The long-term implications of CRISPR
Updated: Dec 9, 2017
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Defeating Seasonal Affective Disorder
Originally published in my blog for Psychology Today. The original can be seen here.
As the sunlight hours shorten and gloom descends upon us this time of year, a common concern of clients is the setting in of depressive symptoms. It should come as surprise to clinicians that their clients may suffer from this common condition this time of year. But due to the slow, subtle way this condition creeps up on an individual, many non-clinicians (i.e. everyone else) are often unaware until they are in the grip of it.
SAD, or what has historically been called the “wintertime blues”, is now well understood and is considered a subtype of major depressive disorder in the DSM-V. It’s experienced by millions across the country (but is especially pronounced here in the perpetually rainy environs of Seattle) as a growing sense of apathy or general tiredness, a darkening of the mood similar to the darkening of the weather, a noticeable lack of the easy energy enjoyed in the sunny days of summer.
Other symptoms include weight gain, increased sleepiness, less interest in favorite activities, and increased craving of carbohydrates. Diagnostic criteria would include noticeable changes in sleep or appetite, severity of depressive thought, and the ruling out of extraneous circumstances normally precipitating a drop in mood such as a relationship breakup or other significantly negative event.
Many people think they should just “shake it off” or that it’s “all in their head.” While the second statement might be strictly true, these symptoms being experienced are likely to be a clinical case of SAD more than a passing low mood. The good news is that this is treatable. While only time can bring on the sunny warmth of summer, there are steps anyone can take to mitigate the symptoms until the gloomy days give way to springtime. They are similar to classic treatments for garden-variety depression. These include:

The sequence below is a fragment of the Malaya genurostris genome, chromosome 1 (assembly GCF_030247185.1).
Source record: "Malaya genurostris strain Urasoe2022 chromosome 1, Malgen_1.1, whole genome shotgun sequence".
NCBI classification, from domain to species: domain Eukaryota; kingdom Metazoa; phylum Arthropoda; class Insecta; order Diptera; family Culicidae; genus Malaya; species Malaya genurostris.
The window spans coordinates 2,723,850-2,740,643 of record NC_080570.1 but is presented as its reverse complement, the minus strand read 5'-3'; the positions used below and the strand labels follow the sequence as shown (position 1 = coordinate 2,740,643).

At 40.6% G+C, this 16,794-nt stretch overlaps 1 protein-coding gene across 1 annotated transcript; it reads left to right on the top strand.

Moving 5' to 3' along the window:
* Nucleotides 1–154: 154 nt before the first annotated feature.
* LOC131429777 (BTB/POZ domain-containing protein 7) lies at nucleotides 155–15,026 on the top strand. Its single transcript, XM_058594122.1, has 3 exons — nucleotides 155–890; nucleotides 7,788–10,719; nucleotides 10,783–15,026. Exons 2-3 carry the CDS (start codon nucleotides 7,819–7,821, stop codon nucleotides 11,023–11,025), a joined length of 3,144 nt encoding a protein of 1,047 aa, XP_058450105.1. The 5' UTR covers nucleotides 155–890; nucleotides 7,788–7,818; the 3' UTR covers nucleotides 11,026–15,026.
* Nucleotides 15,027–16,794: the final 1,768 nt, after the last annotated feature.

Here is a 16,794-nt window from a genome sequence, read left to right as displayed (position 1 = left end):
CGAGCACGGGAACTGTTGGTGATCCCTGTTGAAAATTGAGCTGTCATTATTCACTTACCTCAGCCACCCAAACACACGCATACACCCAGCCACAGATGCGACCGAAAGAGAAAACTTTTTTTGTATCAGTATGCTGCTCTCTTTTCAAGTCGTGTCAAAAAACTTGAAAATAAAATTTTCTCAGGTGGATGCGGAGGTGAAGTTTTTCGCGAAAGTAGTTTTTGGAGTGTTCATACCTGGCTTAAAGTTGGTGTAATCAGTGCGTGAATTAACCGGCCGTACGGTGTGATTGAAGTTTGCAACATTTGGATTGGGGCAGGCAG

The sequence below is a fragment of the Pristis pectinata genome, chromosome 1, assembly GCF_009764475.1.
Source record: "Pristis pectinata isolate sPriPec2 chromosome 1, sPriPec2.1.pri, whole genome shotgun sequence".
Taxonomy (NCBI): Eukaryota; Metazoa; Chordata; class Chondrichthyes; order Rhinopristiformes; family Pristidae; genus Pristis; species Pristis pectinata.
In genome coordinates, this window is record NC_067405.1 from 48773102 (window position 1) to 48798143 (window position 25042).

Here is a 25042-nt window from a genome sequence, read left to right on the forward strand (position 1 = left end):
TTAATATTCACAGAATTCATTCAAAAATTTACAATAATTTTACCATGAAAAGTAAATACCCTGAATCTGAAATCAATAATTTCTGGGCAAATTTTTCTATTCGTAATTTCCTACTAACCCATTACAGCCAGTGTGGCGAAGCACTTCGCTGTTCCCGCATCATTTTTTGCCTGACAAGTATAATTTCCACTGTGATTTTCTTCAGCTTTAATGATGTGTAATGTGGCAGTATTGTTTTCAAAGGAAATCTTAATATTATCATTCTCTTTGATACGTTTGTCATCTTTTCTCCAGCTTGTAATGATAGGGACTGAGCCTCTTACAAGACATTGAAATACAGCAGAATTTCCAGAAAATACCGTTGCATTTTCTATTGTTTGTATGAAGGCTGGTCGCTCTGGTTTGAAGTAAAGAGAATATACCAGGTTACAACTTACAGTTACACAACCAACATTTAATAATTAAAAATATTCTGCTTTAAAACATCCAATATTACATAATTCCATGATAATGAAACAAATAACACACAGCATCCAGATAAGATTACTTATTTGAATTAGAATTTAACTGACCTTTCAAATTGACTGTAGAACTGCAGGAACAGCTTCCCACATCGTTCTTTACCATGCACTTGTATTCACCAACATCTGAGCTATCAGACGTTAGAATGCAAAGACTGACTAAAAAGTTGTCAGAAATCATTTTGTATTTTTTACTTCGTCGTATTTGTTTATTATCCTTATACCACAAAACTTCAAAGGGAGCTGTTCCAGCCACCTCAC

Light therapy: So called “light boxes”, armed with full spectrum light, can shower a SAD sufferer with mood boosting light. This passive treatment can be an effective, easy way to shave off some of the depression’s harder edges.
Spending time with family and friends: Few things can boost the mood like spending time with family and friends. Laughter is indeed a potent medicine. The vicious cycle of depression lies in the danger of being in too low a mood to go out and socialize, thus reinforcing the feeling of isolation. Force yourself to go out and see friends. They are likely suffering some of the same SAD symptoms you are, and can offer great moral support.
Exercise and Diet: Another great nonmedication treatment for depression. Of course anyone suffering SAD will feel less motivation and energy to get out and exercise, but forcing yourself to go get some exercise on a regular schedule is a key to well-being any time of year, all the more so in winter. The darkness and the depressed state naturally leads us to crave junk food and fast sugar rushes. Resist the temptation to indulge and try to keep a balanced, nutritious diet.
Psychotherapy: Just speaking with a professional clinician about your symptoms can help. The counselor may employ cognitive behavioral techniques often used when treating disorders of thought and mood. These include identifying negative thought patterns and arming the client with cognitive tools to cope with them.
Medication: In severe cases, antidepressants can aid in the treatment of these symptoms.
If you feel you’re suffering the symptoms of the appropriately named SAD, reach out to a therapist and consult your physician. It’s a long wait till springtime, so take the initiative to control SAD before it takes control of you.